Matt Chester's picture
Matt Chester on Jun 11, 2020 12:12 pm GMT

We carried out an econometric analysis over a three year period and found that provincial peak demand had declined by 2% to 3% due to the TOU rates.

Can you comment on what that scope of the tangible impact of this type of peak reduction had on the utility industry, the health of the grid, and the benefits customers would reap?

Rather than moving the clock back in time, we believe that the province should offer a menu of rate options that include dynamic pricing, several alternative TOU designs, and a fixed bill subscription service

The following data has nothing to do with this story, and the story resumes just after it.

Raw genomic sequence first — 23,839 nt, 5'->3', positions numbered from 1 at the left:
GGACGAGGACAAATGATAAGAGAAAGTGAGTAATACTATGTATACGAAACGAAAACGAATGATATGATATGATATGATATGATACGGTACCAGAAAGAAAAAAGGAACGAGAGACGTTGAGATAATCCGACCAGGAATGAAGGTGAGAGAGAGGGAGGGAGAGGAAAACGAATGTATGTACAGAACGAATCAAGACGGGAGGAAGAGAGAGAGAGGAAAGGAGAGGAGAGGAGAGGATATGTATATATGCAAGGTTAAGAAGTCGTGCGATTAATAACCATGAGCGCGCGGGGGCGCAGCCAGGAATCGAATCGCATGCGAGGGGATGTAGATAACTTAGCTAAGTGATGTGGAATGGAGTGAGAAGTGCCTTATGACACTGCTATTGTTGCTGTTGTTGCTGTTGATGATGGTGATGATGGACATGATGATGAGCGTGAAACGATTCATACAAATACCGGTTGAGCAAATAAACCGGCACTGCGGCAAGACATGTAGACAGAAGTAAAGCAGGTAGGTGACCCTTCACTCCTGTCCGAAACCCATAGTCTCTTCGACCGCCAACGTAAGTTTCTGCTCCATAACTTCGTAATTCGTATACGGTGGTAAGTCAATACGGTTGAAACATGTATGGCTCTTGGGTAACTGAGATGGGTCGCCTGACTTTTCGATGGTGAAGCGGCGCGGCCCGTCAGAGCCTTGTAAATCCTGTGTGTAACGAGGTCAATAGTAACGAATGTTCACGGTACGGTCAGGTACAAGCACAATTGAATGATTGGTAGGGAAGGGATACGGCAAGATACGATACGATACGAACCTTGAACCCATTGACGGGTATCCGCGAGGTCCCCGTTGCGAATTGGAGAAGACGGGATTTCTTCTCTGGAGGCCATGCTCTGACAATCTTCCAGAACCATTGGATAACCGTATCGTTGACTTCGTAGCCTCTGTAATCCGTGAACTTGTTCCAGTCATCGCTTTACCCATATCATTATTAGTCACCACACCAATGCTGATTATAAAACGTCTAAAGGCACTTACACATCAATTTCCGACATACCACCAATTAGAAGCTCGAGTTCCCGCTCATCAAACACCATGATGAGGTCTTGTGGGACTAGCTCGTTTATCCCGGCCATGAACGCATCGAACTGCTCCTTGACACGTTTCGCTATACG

I like this idea-- it seems to attack a lot of the concerns people might have about TOU rates about people being forced into different arrangements. If everyone is able to pick the rate structure that works best for them, I would have to imagine some natural efficiencies would uncover themselves. 

Henry Craver's picture
Henry Craver on Jun 19, 2020 8:21 pm GMT

What do will happen if we see this temporary move to a more dispersersed workforce become permenant? It doesn't seem so far fetched at this point: Some big tech companies have announced that they'll make working from home an option going forward, and everyone I know is raving about the quality of life/productivity boost they've witnnesed. Obviously utilities couldn't be expected to keep the rates low forever, but would the subscription model make most sense for a home worker?